Neck Pain Relief: Anterior Cervical Discectomy and Fusion (ACDF)
An anterior cervical discectomy and fusion (ACDF) is a procedure for neck pain treatment that involves going through the front of the neck with a small incision and removing the intervertebral disc. The intervertebral disc is the cushion between two vertebral bodies. We remove that cushion, replace it with a piece of bone and get the two vertebral bodies to fuse together into one.
Anterior cervical discectomy and fusion (ACDF) is used in the treatment of either a radiculopathy or a nerve root injury, which will manifest as pain, numbness or tingling down the arm. It can also be used to treat myelopathy – a compression of the spinal cord itself – which will manifest as balance and coordination issues or trouble with fine motor skills.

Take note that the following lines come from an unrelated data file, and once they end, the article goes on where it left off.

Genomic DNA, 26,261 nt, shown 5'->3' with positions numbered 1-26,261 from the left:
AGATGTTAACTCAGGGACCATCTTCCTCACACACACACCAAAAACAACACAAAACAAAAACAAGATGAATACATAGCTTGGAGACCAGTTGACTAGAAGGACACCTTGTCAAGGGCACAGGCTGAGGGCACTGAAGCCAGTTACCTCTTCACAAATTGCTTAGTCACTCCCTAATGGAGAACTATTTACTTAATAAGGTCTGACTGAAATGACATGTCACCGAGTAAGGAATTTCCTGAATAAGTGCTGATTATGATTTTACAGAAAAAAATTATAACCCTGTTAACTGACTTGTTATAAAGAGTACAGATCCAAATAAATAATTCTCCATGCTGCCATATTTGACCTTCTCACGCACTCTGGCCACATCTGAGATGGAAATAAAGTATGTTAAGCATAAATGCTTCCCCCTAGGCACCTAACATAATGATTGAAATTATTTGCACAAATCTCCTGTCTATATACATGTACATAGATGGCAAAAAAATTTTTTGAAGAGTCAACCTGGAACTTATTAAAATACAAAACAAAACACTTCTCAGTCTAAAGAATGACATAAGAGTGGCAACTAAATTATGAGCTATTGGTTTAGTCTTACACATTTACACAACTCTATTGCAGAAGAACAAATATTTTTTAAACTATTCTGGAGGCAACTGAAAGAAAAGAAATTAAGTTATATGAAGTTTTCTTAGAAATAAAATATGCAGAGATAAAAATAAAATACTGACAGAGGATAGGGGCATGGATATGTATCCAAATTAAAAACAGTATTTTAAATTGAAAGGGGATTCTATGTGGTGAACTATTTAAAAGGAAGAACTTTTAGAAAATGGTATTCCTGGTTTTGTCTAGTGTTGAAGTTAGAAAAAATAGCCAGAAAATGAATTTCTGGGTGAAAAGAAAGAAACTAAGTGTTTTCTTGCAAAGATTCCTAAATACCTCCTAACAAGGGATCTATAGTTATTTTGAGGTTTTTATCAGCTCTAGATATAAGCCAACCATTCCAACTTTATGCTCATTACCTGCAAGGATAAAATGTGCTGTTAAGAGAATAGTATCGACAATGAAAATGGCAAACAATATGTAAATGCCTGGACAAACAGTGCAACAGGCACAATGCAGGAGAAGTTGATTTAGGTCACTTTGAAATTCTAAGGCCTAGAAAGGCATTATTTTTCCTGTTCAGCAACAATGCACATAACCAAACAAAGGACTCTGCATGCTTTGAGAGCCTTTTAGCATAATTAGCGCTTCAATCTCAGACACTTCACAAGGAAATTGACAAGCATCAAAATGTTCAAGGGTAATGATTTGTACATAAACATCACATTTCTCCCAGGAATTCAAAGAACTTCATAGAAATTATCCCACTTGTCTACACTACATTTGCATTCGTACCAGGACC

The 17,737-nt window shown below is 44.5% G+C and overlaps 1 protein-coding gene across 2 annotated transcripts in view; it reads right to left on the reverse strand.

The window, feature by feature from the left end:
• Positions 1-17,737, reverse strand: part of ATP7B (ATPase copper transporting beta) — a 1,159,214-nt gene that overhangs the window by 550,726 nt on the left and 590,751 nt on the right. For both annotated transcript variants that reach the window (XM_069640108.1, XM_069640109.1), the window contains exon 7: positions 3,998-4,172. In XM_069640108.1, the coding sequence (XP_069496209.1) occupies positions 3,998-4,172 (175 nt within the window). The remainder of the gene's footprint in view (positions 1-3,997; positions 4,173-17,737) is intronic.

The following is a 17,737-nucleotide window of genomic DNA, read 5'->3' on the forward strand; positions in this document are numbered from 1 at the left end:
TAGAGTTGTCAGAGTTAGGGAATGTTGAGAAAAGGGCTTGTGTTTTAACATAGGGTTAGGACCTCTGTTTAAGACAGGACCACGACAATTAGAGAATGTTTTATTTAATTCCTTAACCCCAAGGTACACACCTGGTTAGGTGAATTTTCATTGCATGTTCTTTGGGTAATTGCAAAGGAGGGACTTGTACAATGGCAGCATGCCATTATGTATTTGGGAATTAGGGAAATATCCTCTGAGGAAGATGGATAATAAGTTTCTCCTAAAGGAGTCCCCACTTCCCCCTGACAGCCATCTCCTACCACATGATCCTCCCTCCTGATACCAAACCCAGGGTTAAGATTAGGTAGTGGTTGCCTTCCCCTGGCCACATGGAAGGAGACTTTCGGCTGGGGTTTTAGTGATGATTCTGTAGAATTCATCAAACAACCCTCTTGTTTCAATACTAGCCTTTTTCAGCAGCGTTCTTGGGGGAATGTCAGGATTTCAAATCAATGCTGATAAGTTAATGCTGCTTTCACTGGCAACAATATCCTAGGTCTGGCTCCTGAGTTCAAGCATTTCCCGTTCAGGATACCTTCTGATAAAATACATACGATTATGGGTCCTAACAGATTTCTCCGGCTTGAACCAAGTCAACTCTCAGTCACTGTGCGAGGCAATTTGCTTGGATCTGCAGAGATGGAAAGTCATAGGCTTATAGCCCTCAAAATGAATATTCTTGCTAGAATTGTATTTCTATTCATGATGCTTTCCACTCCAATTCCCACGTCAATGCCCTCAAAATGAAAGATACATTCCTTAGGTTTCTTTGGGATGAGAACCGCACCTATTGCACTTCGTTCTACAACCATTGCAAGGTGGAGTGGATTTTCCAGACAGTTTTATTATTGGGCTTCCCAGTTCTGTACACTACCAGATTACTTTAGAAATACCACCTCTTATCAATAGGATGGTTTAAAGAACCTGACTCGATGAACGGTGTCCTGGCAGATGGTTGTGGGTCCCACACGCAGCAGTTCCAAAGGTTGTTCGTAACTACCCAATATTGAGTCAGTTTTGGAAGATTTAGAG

The advantage of the ACDF approach, if you compare it to the posterior approach, is it’s typically much better tolerated by patients. They report less pain. The hospital stay is much shorter. Blood loss is much less, and the recuperation from the surgery itself in general is much less.
Following ACDF, the recovery typically means a hospital stay of 1-2 days. Physical therapy typically isn’t initiated until three months down the road. We are trying to get the bones to fuse together to heal into one, so in that three-month timeframe we don’t want you doing anything much more rigorous than possibly going up and down stairs, just to give those bones time to heal together.
The one thing I always make sure to tell patients who are undergoing an ACDF is the problem with swallowing that can occur after surgery. Most patients say it does resolve and it does improve with time, but I’ve found that to be the thing that’s most surprising to patients following neck pain relief surgery.